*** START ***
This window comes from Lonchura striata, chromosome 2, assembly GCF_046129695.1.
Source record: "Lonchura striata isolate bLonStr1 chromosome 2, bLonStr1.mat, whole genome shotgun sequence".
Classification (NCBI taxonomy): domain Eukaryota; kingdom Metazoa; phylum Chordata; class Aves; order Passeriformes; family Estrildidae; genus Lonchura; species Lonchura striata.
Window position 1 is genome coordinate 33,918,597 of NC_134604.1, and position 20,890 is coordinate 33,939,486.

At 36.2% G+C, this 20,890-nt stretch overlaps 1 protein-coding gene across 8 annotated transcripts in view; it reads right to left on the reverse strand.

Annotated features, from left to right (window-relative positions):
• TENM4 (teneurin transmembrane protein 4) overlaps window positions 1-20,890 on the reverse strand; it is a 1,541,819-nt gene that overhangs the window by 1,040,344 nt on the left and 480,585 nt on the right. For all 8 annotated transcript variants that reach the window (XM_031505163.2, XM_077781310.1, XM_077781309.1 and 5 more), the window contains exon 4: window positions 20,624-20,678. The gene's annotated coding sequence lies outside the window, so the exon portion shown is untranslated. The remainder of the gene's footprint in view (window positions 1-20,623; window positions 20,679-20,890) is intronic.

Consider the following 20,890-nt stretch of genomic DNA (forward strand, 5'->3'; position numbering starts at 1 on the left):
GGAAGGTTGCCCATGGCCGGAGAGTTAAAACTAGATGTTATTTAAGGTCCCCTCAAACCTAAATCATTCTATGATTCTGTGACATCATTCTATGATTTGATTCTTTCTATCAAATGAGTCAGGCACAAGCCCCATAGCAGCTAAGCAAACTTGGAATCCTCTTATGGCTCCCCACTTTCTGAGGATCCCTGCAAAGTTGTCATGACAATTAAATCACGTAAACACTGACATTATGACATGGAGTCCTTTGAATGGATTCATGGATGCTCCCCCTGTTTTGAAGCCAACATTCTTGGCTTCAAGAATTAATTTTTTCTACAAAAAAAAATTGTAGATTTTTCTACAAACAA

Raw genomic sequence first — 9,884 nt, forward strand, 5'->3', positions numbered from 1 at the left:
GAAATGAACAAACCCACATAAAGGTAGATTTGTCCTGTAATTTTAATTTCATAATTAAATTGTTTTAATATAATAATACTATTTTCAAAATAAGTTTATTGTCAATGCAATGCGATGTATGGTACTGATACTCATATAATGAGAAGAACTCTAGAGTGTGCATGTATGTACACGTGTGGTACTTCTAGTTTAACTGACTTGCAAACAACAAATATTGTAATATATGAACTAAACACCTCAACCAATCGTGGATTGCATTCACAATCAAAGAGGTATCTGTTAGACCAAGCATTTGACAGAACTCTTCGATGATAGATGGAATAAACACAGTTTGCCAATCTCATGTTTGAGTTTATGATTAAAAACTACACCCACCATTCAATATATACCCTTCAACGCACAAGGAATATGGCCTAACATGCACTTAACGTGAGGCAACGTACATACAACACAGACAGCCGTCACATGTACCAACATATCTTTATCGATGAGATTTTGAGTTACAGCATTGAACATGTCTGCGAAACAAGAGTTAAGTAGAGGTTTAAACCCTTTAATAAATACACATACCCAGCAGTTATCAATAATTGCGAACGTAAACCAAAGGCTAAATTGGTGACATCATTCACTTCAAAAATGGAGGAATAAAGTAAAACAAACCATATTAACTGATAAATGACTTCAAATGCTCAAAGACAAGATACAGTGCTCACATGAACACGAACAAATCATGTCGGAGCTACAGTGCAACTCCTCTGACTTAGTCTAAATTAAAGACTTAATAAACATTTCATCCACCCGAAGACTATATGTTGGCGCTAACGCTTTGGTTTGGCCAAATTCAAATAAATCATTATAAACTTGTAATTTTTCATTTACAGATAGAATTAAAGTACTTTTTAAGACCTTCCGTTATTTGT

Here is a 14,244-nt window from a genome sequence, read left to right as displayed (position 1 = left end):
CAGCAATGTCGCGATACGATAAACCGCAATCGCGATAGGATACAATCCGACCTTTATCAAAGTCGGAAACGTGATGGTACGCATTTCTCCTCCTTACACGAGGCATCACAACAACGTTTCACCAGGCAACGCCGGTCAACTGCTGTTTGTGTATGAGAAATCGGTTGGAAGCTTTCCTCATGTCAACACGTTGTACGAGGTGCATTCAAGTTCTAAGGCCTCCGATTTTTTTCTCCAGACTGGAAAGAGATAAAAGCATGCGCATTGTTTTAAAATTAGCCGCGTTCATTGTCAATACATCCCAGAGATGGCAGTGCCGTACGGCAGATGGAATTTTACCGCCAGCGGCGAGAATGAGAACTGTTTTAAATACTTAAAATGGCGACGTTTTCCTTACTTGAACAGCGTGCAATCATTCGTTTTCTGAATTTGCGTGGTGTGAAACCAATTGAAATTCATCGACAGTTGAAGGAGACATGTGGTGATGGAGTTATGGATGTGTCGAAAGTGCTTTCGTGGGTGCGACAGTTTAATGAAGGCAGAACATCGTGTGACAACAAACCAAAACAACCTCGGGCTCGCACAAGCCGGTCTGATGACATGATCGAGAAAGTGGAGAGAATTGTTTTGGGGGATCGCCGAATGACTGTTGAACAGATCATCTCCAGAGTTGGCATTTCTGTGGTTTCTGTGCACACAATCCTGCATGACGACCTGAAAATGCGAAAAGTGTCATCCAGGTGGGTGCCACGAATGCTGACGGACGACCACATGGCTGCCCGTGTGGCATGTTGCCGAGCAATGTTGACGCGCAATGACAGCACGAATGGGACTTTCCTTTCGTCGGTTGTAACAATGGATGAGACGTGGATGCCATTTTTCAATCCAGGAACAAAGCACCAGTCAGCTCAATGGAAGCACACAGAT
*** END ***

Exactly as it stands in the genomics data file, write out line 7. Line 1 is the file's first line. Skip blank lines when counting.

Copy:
• TENM4 (teneurin transmembrane protein 4) overlaps window positions 1-20,890 on the reverse strand; it is a 1,541,819-nt gene that overhangs the window by 1,040,344 nt on the left and 480,585 nt on the right. For all 8 annotated transcript variants that reach the window (XM_031505163.2, XM_077781310.1, XM_077781309.1 and 5 more), the window contains exon 4: window positions 20,624-20,678. The gene's annotated coding sequence lies outside the window, so the exon portion shown is untranslated. The remainder of the gene's footprint in view (window positions 1-20,623; window positions 20,679-20,890) is intronic.